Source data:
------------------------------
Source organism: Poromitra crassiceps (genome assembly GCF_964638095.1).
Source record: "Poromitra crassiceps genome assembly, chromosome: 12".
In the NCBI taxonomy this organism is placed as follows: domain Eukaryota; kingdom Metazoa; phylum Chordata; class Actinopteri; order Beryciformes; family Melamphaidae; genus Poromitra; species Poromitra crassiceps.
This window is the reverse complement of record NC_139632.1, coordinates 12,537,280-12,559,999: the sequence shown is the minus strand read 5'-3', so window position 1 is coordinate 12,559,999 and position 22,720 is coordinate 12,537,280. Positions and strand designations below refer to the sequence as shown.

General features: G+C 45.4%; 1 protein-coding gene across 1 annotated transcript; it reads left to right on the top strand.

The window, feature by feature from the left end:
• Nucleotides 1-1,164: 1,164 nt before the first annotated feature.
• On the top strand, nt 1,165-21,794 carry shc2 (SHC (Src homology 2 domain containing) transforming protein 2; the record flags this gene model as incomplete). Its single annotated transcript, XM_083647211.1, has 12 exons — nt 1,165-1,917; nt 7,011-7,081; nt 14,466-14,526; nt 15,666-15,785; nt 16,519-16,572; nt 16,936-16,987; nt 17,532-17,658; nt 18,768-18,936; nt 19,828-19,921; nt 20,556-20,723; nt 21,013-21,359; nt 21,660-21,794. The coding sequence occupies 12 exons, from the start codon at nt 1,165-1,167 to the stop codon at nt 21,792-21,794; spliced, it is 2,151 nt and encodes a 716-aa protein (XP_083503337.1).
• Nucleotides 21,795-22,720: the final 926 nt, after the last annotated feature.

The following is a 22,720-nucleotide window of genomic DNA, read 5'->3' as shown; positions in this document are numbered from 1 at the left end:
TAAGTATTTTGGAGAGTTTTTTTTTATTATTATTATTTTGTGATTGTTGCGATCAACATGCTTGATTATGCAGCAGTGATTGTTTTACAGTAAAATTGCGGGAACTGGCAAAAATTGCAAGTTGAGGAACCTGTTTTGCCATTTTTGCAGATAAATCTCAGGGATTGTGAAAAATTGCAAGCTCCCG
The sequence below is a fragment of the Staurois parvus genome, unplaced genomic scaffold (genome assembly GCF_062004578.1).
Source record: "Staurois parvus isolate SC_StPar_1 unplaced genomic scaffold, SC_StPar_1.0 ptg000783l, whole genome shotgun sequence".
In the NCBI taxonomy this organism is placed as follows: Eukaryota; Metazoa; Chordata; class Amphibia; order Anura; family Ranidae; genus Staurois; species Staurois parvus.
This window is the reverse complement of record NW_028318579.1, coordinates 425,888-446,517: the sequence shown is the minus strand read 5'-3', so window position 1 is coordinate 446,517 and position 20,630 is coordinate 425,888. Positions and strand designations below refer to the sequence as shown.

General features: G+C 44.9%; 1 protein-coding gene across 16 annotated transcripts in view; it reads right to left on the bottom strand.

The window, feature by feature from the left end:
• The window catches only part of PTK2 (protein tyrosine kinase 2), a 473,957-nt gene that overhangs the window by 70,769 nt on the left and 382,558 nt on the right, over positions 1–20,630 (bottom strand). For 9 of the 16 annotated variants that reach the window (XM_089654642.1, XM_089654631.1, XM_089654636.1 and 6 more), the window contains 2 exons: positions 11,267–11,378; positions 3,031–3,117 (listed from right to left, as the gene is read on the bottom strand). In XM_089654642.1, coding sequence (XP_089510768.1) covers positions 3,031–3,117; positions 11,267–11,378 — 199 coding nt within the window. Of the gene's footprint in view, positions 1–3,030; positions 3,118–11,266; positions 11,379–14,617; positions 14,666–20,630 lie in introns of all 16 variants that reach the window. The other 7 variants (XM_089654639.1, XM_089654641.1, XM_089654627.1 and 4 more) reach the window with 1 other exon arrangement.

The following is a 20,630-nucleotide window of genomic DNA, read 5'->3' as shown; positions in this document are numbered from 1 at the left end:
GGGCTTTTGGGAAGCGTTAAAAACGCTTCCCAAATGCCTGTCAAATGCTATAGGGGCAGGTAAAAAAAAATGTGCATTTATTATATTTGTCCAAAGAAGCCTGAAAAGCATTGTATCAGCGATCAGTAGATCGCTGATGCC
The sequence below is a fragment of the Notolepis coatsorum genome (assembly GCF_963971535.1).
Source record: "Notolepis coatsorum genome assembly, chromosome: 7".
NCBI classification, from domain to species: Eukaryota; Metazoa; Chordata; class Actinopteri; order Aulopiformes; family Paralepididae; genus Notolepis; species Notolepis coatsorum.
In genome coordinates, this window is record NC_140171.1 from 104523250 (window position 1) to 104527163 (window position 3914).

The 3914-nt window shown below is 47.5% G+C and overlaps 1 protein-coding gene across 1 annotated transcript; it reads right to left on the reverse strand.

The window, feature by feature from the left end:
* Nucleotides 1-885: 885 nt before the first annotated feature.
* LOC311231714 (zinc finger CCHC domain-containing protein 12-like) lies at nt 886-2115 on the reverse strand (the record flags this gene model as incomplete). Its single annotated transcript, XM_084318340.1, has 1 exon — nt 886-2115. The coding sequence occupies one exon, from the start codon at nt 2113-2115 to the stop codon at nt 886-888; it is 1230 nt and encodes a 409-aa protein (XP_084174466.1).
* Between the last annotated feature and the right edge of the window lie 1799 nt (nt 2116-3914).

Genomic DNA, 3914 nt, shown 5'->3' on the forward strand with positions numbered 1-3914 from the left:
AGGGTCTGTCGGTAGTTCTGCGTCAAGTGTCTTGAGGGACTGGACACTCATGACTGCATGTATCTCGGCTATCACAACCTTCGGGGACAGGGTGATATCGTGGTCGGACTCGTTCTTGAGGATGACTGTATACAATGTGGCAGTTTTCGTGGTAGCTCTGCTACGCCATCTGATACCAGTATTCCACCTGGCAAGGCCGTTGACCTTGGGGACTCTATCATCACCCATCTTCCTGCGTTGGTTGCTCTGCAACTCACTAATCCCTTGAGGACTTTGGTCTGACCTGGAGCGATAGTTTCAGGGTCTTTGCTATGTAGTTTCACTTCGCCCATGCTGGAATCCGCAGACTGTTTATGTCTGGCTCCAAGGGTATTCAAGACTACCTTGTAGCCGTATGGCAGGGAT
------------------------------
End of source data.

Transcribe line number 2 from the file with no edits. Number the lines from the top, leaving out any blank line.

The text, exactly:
Source record: "Poromitra crassiceps genome assembly, chromosome: 12".